For the second straight season, the NFL and its teams will have to deal with the coronavirus. However, things are a bit different this go-around. The league, country and world now have an immense amount of ammunition to fight against the pandemic, much of which was not widely available during last football season.
Thanks to the round-the-clock work of doctors and scientists, we now have vaccines to combat the virus. This has enabled many things to return to near pre-pandemic levels, such as fans at sporting events, concerts, amusement parks and many other things we dearly missed for the better part of a year. The Seahawks will welcome the 12s back to Lumen Field this fall, mostly thanks to the distribution of vaccines.
The Seahawks as an organization have been the model for their COVID response over the last year and a half. Last year, over 700 players and personnel tested positive for COVID around the league. By virtue of strict protocols and a buy-in from players and coaches, the Seahawks were the only organization to not have a single confirmed positive case.
Now, as the NFL is set to begin a second season since the pandemic descended upon the world, Seattle is yet again one of the leaders and models on how to run an organization through this global crisis.
The NFL asked teams to strive for a threshold of an 85 percent vaccination rate within their organization. The Seahawks are currently at an astounding 99 percent.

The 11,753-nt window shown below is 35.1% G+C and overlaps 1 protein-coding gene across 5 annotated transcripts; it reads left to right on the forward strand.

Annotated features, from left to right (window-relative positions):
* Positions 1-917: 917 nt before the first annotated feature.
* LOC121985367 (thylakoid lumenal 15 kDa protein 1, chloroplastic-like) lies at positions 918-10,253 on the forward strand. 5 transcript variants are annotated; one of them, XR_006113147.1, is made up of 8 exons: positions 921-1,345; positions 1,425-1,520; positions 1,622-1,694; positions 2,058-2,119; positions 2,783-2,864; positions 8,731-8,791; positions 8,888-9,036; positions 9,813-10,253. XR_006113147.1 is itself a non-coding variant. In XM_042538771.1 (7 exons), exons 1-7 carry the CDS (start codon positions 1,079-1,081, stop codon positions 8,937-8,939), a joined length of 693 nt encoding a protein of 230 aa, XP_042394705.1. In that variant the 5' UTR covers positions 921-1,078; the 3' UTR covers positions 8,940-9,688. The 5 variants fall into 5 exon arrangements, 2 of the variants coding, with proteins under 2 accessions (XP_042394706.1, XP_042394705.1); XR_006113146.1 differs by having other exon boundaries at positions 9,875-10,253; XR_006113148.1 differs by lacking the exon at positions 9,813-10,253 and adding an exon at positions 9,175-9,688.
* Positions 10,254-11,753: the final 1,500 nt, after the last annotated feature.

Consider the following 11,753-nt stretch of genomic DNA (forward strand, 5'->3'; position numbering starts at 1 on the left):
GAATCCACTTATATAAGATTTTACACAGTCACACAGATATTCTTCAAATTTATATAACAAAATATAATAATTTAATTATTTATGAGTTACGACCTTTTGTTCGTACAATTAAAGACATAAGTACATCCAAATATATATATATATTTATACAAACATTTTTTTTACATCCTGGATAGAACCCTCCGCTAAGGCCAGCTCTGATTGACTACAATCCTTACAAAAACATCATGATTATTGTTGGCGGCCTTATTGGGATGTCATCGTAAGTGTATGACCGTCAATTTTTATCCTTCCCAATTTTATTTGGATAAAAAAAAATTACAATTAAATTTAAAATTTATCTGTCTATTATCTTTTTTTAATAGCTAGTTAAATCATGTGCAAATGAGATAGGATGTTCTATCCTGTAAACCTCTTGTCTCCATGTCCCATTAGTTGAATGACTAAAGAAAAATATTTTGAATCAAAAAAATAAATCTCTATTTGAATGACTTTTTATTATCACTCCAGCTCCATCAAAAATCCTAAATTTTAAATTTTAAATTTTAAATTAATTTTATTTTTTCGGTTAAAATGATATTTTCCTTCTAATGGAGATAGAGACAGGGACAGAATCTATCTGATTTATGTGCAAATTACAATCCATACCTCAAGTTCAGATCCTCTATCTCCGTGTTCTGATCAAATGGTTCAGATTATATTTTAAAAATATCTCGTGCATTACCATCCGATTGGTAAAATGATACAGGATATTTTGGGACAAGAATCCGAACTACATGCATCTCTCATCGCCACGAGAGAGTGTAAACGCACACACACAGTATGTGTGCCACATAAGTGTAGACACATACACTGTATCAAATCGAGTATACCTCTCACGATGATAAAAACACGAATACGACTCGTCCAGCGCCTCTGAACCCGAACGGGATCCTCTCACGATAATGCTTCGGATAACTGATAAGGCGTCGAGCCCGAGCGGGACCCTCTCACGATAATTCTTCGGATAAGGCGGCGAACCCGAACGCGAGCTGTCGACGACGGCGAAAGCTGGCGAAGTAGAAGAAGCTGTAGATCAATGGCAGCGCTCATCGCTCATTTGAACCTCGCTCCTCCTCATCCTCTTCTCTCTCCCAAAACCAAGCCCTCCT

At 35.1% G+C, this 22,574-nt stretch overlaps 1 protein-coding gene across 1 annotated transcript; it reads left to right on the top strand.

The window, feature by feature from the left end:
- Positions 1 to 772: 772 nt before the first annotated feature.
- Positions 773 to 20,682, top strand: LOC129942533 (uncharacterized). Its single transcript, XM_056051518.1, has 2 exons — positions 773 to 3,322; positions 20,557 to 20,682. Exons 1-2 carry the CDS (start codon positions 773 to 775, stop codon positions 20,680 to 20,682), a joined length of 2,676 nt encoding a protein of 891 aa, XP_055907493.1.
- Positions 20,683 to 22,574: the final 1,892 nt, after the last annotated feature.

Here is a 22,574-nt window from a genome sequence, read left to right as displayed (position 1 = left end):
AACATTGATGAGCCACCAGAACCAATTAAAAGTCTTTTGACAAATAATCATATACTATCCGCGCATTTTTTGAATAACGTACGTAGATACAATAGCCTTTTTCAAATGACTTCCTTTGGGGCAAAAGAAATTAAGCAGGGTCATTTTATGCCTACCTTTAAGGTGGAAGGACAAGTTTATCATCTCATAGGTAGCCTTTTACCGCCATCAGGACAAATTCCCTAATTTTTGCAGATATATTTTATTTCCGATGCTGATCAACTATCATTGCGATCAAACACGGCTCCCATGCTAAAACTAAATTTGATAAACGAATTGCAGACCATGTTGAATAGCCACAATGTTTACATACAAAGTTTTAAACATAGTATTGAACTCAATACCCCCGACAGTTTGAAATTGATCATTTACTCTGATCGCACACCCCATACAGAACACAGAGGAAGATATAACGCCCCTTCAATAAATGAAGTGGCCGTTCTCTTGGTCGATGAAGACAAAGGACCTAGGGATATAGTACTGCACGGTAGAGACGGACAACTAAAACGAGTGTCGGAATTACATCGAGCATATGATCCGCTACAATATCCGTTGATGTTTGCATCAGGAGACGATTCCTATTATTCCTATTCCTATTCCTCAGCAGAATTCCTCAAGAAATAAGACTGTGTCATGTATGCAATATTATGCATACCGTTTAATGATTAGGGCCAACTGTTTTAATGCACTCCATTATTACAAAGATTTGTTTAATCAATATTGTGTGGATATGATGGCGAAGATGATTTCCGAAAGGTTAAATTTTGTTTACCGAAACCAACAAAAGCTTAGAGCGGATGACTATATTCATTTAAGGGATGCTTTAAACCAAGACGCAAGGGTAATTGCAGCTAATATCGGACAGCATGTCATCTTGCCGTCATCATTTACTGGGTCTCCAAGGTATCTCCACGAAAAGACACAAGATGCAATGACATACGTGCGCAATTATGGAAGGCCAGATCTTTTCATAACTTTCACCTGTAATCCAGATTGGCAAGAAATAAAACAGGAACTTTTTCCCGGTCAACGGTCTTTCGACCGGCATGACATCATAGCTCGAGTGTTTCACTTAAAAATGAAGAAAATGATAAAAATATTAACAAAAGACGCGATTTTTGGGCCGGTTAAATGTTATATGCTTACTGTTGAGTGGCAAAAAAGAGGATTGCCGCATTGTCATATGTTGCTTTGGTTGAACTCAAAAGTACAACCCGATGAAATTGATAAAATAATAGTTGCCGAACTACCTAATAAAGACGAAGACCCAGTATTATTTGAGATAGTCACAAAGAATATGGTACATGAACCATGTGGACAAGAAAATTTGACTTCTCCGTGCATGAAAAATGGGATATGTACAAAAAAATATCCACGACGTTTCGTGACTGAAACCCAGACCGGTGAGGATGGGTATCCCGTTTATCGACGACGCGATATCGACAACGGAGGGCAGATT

“By the time we get everybody processed we will have one guy who isn’t vaccinated,” coach Pete Carroll said in a recent press conference.
The state of Washington, like the Seahawks, has led the way in COVID response among the states in the Union. The current vaccination rate in the state sits at 70 percent among those 12 and older. The state's lone professional football team boasts a rate nearly 30 percent higher than the state rate. And the Seahawks, along with the Steelers, currently lead the NFL in vaccination rate.
Clearly, the culture in Seattle is one that supports the health and safety of its players while also helping educate them on the importance of public health and vaccination. Any team can use forceful language when trying to convince their players to get the shot. It seems Seattle has found a way to convince its players in a positive way.
Carroll is passionate about the health of his players and the fight against this pandemic.
“Personally, I think the [testing] once every 14 days is not enough,” he added. "Things have shifted, and we have to respond. I hear people griping about having to go back to masks but that’s because things have changed. They are just responding to what’s going on and we are doing the same thing.”
Vaccination rates are steadily improving around the league, especially after the NFL came down with harsh penalties and strong wording, essentially punishing teams and players if an outbreak occurs among unvaccinated players and staff.
As they did last year, the Seahawks are creating a competitive advantage thanks to their response to this crisis. There may come a time during this upcoming season where Seattle will be playing a team with a lesser vaccination rate and that team may have an outbreak ahead of their matchup. The Seahawks would then either win by forfeit or play a depleted team.
However, there are much more important things happening in the world than winning or losing a football game. The country should look to the Seahawks as an example of how to come together to fight—and end—this pesky pandemic.